“The Stone Pear,” by Elizabeth Genovise

Elizabeth Genovise

Reviewed by Daniel James Sundahl

Elizabeth Genovise has yet to write a novel, but this fine short-story writer may soon accomplish that feat.  She’s the author of two short-story collections, A Different Harbor and Where There are Two or More, both reviewed in Southern Literary ReviewThe Stone Pear is a single story published by Anchor & Plume as a chapbook.

It’s a delightful coming-of-age story of an adolescent young girl, twelve years old to be precise, who conveys to readers the “spirit of her early childhood.”  She and her parents live on a hobby farm that, she remarks, became for her “infused with memory and desire.”  One should add to that “infusion” the word “grace.”

The point to be made is that Genovise has the aesthetic to create “spots of time,” key moments in a character’s life offered to the reader with more grace than one thinks technically possible.  Wordsworth, we know, believed there were key moments in a life that formed remarkable memories but were also akin to owning a feeling of being inside something important.  For Genovise to develop beyond single short stories, however, she must render the sequential development of her narrator’s consciousness, which is to say, represent the development of a gifted mind over time.

We come to know that the narrator is alone with her parents who married late in life but worked and loved as though they were “far younger than they were.” The narrator remarks presciently that she liked to think that, although a child, she had “some sense of this.”  This wonderful reflection is indicative of how the narrator “takes hold of things.”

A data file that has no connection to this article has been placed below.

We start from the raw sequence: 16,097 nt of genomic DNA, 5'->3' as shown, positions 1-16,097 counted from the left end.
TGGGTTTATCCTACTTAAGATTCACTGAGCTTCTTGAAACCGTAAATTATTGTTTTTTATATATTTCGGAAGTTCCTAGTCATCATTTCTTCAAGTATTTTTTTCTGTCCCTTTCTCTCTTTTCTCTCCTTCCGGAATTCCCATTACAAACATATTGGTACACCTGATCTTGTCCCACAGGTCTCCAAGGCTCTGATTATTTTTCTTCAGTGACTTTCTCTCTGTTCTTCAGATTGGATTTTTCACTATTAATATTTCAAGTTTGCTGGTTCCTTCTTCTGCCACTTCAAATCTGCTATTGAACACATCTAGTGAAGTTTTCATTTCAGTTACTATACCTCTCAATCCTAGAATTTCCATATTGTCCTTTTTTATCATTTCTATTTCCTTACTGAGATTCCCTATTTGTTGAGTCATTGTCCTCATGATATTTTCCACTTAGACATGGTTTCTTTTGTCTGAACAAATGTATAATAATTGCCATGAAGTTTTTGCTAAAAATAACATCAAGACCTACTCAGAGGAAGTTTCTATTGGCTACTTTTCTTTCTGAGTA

With any coming of age story, however, there are not only defining spots of time but disturbing elements.  “I was always afraid,” she notes, “for there was a sense of impending disaster in our house that would not be shaken.”

Her mother’s cancer was in remission after a long and harrowing battle but it lies there, still dormant, waiting to be awakened.  Her mother had aged ten years and remission might not endure.  The cancer “sat with us.”

Such spots of time are incidents in our existence. One need not revisit Wordsworth to note how they bear the “burthen of the mystery,” that “heavy and weary weight.”  The poet, though, like the short story writer is obliged to see “into the life of things,” and abstinence is not to be applied to memory.

Help appears at the family hobby farm when Neil and Ashe arrive during the humid days of August.  “I have this picture of them,” she writes, “seared forever into my mind.  Ashe is walking origami, a crane unfolding herself; every move is delayed but beautiful, mired yet liquid, and her walk is a crane’s landing, just barely skimming the surface of the gravel beneath her feet.”

The description is fact, of course, but Genovise is generating and developing a motif faithful to anyone’s theory of both myth and language.  It’s the genesis, once again, of something that could become larger than a chapbook story; what’s being expressed, in other words, is a fertile seed found in figurative ideas, a magic circle even: images which are born from the need or the specific feeling of a critical moment in the narrator’s life, but of a fantasy.

Ashe is thin and her skin is translucent: the “white-gold strands of her hair are so light they are held aloft by the watery wind.”

Beside her is Neil, “an oak of a man, dark, bearded, a huge duffle bag slung over his shoulder.”

These are mind pictures, one might say.

The story concludes with the narrator telling the reader that later, “[she] would feel much more,” suggesting the story has not yet found its way forward in time, that awful burden we all share.  The future, in other words, is not a nameless presence but an outline grounded in the narrator’s consciousness which will not rest content until it finds expression and becomes mastered in slow degrees.

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